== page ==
British supermarket chain Tesco, the world's third-largest retailer, took the USA by storm last year when it began opening 10,000-sq.-ft. Fresh & Easy convenience grocery stores in western cities like Los Angeles, San Diego and Las Vegas.
Filled with prepared foods and private-label products, these stores were widely seen as being the catalyst in transforming the US supermarket industry from big or medium-sized box operations to community food stores.
After an initial burst of energy, Tesco has slowed done its store opening programme. Wal-Mart has seized the opportunity to the launch its response in the form of Marketside, a community grocery store of about 15,000 sq. ft. These stores have kitchens and eat-in food counters. These stores will also debut in Western cities.
To date the only traditional supermarket players to open a smaller format store, has been the Safeway Group with its Market by Vons, a 15,000-sq.-ft. store in Long Beach, California.
Kroger already operates 780 convenience stores, under several banners, including Kwik Stop, Loaf & Jug and Tom Thumb Food Stores. Instead of entering the neighbourhood store battleground, the company appears to prefer concentrating resources on larger concepts like its Marketplace supercenter and more traditional Fresh Market stores.
SUPERVALU had opened a smaller-format store called Sunflower, but pulled the plug in the aftermath of its acquisition of a multitude of Albertsons locations.
McDonalds continues to have to rebut the ongoing activists and their allegations regarding the source and content its food. It is using TV, print advertising and its corporate website to respond to some of the more radical and fanciful allegations.
“We're engaging in a conversation with our guests because we feel it's important for them to know the truth about our food,” says Molly Starmann, head of domestic marketing for McDonald's.
Yum! Brands, operator of KFC, Pizza Hut and Taco Bell, is one to watch, particularly as it turns itself into an international juggernaut, with roughly half of its operations and profits coming from outside US in countries such as China, Thailand, France, South Africa and the UK.
All eyes seem focused on Starbucks to see if founder Howard Shultz can give the coffee giant a caffeinated jolt of renewed growth in espresso time; this after the company recently announced that is would be closing down 600 stores in the next year or so.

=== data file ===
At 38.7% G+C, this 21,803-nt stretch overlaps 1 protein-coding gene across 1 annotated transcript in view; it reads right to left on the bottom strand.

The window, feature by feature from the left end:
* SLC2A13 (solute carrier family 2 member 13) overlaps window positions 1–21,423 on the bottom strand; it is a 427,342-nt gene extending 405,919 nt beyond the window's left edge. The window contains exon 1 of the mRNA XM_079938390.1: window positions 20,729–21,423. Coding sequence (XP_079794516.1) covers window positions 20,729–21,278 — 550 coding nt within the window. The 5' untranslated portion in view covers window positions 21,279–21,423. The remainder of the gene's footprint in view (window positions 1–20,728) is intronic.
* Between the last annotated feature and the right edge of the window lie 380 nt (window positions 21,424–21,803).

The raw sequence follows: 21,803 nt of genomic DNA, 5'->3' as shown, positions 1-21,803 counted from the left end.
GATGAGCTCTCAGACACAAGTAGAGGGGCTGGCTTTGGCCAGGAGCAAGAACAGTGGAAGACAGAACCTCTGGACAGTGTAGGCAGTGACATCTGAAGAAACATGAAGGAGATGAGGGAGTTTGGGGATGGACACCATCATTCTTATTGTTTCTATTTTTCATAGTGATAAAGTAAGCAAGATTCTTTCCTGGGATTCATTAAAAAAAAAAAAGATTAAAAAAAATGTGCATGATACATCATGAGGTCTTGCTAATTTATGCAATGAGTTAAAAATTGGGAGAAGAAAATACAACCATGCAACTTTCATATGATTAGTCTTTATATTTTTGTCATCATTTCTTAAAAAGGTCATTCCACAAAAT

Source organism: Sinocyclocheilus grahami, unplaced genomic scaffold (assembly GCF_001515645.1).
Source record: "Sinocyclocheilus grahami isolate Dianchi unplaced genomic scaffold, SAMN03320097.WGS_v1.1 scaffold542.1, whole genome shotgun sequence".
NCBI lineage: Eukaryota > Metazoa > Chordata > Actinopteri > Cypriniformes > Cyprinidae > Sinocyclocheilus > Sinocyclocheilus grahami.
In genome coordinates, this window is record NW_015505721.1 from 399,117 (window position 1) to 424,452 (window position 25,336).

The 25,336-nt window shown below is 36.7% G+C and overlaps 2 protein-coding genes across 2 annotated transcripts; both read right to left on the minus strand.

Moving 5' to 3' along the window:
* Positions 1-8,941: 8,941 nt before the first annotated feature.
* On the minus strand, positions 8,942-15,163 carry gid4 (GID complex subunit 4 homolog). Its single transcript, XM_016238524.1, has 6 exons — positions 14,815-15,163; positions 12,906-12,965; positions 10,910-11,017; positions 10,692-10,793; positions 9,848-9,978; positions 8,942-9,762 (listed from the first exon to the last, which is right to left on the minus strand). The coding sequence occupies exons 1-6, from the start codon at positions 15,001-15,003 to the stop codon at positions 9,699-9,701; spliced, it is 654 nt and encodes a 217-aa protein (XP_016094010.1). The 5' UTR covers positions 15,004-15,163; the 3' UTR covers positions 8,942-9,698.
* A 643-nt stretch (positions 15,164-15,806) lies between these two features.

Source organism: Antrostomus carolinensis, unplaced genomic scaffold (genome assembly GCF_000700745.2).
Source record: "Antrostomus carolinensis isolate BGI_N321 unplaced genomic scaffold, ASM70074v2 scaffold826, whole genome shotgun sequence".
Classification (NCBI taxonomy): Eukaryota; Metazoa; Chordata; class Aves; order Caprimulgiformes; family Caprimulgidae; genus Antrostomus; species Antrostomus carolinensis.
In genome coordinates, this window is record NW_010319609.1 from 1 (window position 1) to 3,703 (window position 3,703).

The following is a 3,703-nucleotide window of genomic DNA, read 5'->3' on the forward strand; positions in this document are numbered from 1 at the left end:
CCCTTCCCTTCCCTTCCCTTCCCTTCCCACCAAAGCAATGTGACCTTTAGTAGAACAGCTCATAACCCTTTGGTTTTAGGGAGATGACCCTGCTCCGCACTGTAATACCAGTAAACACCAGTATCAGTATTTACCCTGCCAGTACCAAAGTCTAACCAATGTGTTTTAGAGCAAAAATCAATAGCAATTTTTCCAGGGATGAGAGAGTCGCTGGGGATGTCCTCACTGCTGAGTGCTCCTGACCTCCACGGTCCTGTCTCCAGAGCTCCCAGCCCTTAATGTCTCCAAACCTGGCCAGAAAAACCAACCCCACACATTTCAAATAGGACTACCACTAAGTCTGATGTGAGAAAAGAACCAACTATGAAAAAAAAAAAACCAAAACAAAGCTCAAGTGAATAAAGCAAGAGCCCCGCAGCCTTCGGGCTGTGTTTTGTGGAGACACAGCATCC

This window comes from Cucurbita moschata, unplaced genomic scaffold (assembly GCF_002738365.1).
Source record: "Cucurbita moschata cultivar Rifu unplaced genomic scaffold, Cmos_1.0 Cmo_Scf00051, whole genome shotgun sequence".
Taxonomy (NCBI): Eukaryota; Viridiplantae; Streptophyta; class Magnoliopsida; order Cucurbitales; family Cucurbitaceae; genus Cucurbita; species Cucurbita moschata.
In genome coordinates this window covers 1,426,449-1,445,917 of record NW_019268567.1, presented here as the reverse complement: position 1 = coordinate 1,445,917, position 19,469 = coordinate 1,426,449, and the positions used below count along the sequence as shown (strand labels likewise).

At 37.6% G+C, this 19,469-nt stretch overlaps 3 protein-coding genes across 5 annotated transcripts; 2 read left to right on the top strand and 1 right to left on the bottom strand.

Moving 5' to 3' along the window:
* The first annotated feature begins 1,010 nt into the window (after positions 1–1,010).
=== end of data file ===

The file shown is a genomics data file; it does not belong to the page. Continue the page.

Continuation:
The category killers making up this retail segment, which includes the likes of: Office Depot, OfficeMax and Staples, only have approximately 10% of the office supply superstore share of market.
Contract specialists have a 21%, specialty stores 20% and mass merchants 18%. The Federal Trade Commission doesn't read the statistics this way, however, and has adamantly opposed any alliance, union, merger, marriage or other combination of domestic office superstore retailers - even though each of these companies' market share is in the low single digits: Staples (4%), Office Depot (3.4%), OfficeMax (2.3 %).
Nipping at their heels is FedExKinkos, which has the copying, printing and other services found at a typical office supply superstore.
As a result, all the companies have had to find unique solutions to achieve the size necessary to remain competitive in the US market. Staples and Office Depot have looked overseas for partners, while OfficeMax is still coming to terms with its acquisition by timber company Boise Cascade.
Staples already have extensive overseas operations. This includes a foothold in China (where it has partnered with UPS) and the 2007 opening of its first store in India. Last month, Staples announced it had reached an agreement to acquire Corporate Express, a Netherlands-based contract dealer in office supplies.